"Hi Mark, I'm new to this site. I have a couple of questions and scenarios that I would like to run by you. I have just charged my 17 year old with assault and put him out of the house, I was informed that he could go to a shelter, however there are no beds available at the shelter and he is now trying to come back home, as he has burned his bridges everywhere else. There is a no contact order in place, he cannot be within 100 ft of the house, and he is only permitted to contact me by phone. This is part of the scenario, there is more involved, I desperately need some advice. Could you please get back to me?"
First of all, I am very proud of you for having the backbone to implement a consequence commensurate with your son’s behavior. You did NOT try to “save” him from uncomfortable emotions associated with his poor choices. As punitive as it may sound, out-of-control teens need an element of discomfort before they will change. But unfortunately, most parents think they are doing the right thing by rescuing their child from painful consequences, which does far more damage than good.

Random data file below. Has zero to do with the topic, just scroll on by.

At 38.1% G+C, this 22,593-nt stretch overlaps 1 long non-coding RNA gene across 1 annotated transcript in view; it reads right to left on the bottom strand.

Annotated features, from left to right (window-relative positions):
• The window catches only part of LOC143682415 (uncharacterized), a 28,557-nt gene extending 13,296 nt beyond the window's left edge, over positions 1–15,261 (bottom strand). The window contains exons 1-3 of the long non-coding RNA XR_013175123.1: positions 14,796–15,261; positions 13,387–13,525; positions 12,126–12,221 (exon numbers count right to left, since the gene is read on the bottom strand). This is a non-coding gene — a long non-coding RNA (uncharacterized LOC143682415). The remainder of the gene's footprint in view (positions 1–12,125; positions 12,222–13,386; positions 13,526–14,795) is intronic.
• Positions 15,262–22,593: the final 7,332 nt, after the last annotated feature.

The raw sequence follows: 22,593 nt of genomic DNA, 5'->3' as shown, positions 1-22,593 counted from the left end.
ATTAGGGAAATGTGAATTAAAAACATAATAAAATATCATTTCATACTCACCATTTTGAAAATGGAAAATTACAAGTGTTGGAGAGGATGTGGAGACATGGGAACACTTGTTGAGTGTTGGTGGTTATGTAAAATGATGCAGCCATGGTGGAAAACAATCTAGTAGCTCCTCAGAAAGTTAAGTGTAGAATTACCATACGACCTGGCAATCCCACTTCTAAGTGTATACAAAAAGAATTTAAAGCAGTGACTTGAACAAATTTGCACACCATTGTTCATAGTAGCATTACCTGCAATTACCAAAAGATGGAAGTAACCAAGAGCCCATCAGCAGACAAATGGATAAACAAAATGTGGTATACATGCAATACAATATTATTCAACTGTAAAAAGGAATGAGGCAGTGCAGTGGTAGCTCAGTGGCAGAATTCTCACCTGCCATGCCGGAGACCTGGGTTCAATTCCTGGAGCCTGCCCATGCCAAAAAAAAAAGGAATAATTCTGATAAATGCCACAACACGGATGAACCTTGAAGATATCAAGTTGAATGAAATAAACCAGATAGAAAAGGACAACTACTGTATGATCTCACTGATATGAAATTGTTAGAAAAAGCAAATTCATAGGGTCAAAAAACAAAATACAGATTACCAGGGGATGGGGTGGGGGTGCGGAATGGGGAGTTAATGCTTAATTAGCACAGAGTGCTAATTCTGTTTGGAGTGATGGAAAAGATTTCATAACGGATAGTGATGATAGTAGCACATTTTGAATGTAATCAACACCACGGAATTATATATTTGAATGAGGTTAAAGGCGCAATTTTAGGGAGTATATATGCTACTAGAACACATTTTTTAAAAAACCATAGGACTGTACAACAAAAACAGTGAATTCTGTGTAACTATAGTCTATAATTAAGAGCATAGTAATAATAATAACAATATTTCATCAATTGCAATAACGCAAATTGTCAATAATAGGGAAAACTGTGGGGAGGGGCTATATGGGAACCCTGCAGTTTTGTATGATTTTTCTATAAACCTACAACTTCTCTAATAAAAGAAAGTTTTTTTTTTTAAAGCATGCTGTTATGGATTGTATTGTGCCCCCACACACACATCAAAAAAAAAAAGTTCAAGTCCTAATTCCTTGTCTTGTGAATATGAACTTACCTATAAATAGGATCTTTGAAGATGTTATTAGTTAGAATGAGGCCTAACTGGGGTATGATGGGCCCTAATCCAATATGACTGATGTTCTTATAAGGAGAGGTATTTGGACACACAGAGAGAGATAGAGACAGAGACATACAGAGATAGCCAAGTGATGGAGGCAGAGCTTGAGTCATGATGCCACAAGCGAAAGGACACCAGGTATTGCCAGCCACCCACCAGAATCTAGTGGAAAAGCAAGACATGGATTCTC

Just so you’ll know, you are on track! Your biggest battle now will be dealing with feelings of guilt – and having moments where you debate in your head whether or not you have made the right decision. You may also have times when you feel sorry for your son. This is O.K. – it comes with the territory.
Allow his consequence to take its full course. Then at some point in the future (when, in your gut, it feels right), tell your son that he’s welcome to come home – but under certain stipulations (here you will want to put a set of house rules in the form of a written contract).
Stay the course. Just for the short term, he needs to stay away from you. Where he sleeps is his problem. This is tough love (which is often tougher on the parent than the child).
My Out-of-Control Teen: Help for Parents